Tests Library

Work motivation scale

Time

3-5 min

Questions

19

Language

English

Type

Attitudes and Beliefs, Self-Report

Suitable for

All positions

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Scale Summary

Work motivation refers to the reasons why people put effort into their jobs, capturing their actual (“do”) and intended (“would”) motives to do their job. These reasons energise them, inspire progress and push them to achieve desired results, determining the form, direction, intensity, and duration of work-related behaviours. As a result, work motivation can take different forms, and what motivates one person may not motivate another.

Based on the well-researched self- determination theory of human motivation (Deci & Ryan, 1985), and on a valid and reliable measure of work motivation derived from that (The Multidimensional Work Motivation Scale; Gagné et al., 2015), the present instrument assesses the different types of reasons why individuals put effort into their current job. Specifically, it distinguishes between three main types of motivation:

  • Autonomous Motivation - the extent to which one’s work drive comes either from an identification with work (i.e., the value or meaning of their job is part of one’s sense of self), or from finding one’s work inherently satisfying (i.e., putting effort into one’s job for its own sake).
  • Controlled Motivation - the degree to which one’s work drive comes from instrumental reasons (i.e., social, material, and self-esteem motives).
  • Amotivation - the degree to which one’s work motivation is absent, lacking the intention to put effort into their job.

Scale Outcomes

Work motivation predicts several key outcomes, like performance, job effort, vitality and energy for work, emotional exhaustion, organisational affective commitment, and turnover intentions. Relationships vary depending on type of motivation, as shown below:

  • People with a higher level of autonomous motivation tend to exert more effort into their job. They may have a higher level of performance, whether in terms of proficiency (i.e.., fulfilling the prescribed role requirements), adaptivity (i.e., supporting and coping with change), or proactivity (i.e, initiating change, and being future-directed). In addition, autonomous motivation contributes to individual, team and organisational performance alike. It’s worth noting, however, that between the two subtypes of autonomous motivation, identification with work may be more strongly related to performance than intrinsic motivation, especially when work involves less interesting tasks. In addition, they may experience a higher level of personal energy for work, as well as be emotionally attached to the organisation they work for. So, they tend to have fewer turnover intentions and tend to be less emotionally exhausted, in the sense that they are less depleted from excessive job demands and continuous stress (which is a possible symptom of burnout).
  • People with a higher level of controlled motivation tend to have a higher level of proficiency and proactivity in their job, both showing a higher level of performance. They may also exert more effort into their job, but only when they’re motivated by self-esteem motives. In addition, they may be more emotionally attached to the organisation they work for.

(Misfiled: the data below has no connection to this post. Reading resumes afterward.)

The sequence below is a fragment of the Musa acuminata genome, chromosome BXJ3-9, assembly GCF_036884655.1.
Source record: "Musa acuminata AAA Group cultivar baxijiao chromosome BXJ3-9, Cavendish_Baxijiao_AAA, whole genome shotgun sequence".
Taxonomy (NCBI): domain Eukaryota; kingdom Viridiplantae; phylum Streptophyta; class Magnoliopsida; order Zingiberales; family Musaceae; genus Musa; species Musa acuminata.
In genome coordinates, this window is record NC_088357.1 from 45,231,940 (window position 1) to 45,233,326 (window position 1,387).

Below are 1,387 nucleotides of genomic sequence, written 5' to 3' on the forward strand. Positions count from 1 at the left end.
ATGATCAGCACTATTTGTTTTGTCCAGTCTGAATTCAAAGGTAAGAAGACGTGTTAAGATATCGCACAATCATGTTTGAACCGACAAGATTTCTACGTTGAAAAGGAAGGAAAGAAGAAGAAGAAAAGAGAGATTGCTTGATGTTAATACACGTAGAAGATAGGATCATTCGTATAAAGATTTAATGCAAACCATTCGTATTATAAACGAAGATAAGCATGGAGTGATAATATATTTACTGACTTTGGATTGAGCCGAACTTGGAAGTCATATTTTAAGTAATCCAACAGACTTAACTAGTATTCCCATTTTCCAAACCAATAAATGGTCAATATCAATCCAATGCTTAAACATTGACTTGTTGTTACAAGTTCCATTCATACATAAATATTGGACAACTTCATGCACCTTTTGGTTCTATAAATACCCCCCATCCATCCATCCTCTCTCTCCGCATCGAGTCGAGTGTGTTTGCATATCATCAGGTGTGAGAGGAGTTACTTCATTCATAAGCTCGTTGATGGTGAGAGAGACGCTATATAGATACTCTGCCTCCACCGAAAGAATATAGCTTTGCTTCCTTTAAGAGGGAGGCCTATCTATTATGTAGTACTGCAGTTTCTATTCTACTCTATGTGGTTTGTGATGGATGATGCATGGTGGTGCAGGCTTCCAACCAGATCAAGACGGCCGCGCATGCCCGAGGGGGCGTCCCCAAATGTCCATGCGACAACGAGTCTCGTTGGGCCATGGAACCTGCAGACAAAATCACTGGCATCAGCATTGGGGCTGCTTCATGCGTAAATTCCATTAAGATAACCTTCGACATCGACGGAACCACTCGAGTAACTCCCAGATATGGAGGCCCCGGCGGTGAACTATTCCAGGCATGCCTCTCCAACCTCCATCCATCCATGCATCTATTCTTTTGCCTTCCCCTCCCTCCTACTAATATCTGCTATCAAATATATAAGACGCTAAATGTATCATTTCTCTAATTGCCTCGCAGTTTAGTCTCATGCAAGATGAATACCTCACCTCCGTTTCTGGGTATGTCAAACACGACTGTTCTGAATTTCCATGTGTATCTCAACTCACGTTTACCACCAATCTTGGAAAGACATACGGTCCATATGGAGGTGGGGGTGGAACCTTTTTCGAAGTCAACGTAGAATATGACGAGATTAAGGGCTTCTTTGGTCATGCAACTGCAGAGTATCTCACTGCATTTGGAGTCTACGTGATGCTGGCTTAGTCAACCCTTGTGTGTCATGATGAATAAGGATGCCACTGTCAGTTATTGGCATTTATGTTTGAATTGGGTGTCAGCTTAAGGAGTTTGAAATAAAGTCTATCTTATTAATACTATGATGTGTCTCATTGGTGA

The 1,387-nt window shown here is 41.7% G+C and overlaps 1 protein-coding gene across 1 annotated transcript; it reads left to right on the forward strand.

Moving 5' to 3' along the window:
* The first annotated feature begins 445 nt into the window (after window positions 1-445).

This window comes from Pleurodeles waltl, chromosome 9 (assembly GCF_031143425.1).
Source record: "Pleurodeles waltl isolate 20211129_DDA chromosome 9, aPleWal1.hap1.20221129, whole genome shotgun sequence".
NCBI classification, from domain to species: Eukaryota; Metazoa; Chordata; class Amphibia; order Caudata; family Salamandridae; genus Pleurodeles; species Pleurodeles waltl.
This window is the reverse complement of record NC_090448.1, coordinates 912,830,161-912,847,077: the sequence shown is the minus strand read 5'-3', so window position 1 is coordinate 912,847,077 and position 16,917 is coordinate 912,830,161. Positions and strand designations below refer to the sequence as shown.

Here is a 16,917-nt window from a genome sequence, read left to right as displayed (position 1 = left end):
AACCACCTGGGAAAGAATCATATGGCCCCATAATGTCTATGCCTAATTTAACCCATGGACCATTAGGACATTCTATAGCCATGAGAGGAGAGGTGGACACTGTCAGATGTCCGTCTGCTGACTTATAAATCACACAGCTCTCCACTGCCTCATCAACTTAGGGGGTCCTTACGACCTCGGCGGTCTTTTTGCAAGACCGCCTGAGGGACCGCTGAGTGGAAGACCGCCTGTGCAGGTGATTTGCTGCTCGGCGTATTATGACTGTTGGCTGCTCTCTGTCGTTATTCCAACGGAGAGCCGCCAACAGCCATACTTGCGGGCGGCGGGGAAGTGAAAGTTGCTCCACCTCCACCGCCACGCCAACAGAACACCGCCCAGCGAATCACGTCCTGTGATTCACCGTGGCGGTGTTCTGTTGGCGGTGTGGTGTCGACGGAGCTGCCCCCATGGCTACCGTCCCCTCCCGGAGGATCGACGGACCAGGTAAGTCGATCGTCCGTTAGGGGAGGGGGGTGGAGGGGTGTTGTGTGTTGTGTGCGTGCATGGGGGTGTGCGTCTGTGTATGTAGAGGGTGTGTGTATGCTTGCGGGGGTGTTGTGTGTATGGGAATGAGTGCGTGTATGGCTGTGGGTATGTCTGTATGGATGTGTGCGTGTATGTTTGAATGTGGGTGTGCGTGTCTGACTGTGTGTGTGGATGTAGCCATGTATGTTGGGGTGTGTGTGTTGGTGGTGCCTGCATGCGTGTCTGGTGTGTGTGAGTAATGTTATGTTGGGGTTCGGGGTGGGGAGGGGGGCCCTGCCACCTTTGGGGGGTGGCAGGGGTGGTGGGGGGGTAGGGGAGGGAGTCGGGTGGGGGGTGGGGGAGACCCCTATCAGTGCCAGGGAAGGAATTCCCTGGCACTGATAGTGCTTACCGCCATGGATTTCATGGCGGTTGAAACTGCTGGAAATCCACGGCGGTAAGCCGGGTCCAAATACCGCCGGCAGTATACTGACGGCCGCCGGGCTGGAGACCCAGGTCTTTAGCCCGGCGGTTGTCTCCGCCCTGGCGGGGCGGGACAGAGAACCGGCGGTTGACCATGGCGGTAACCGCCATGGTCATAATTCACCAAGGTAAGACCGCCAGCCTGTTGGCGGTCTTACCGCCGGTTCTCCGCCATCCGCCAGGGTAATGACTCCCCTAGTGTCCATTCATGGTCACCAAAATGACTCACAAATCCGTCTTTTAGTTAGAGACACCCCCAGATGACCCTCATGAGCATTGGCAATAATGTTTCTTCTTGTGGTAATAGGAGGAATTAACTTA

• People with a higher level of amotivation are inclined to exert less effort in their job, have a lower level of performance in terms of proficiency and adaptivity, experience less energy for work and be less affectively committed to their organisation. In contrast, they may be more emotionally exhausted and experience a higher level of turnover intentions.

Scale Measurement Areas

The HireNest Work Motivation Scale investigates people’s reasons to put effort into their work by considering the following areas of measurement:

Autonomous Motivation

the extent to which one’s work drive comes either from an identification with work, or from finding one’s work inherently satisfying:

  • Identification with Work - the extent to which one tends to identify with the value or meaning of their job to the point that it becomes part of their sense of self, accepting it as part of themselves.
  • Intrinsic Motivation - the extent to which one finds their job interesting and enjoyable in itself, putting effort into it for its own sake.

Controlled Motivation

the degree to which one’s work drive comes from instrumental reasons. They consist of:

  • Social motives - the extent to which one’s work drive comes from a desire to obtain social rewards or to avoid punishments administered by others, like criticism.
  • Material motives - the extent to which one’s work drive comes from a desire to obtain material rewards or to avoid losing them.
  • Self-esteem motives - the extent to which one’s work drive comes from internally feeling pressured, such as from a desire to boost self-esteem, or to avoid shame and guilt.

Amotivation

the degree to which one’s work motivation is absent, lacking the intention to put effort into their job.

Why Measure Work Motivation?

Motivation is a critical element in business. Because it varies greatly among people, and it influences performance, as well as various other positive outcomes like organisational commitment and emotional exhaustion, it’s important to understand the forces that drive people to exert effort into their current job. These insights better equip organisations to structure the work environment in ways that promote productive behaviours while discouraging counterproductive ones.

This scale may be useful in successfully aligning and integrating peoples’ motives to be involved in their work with business needs, expectations and objectives.

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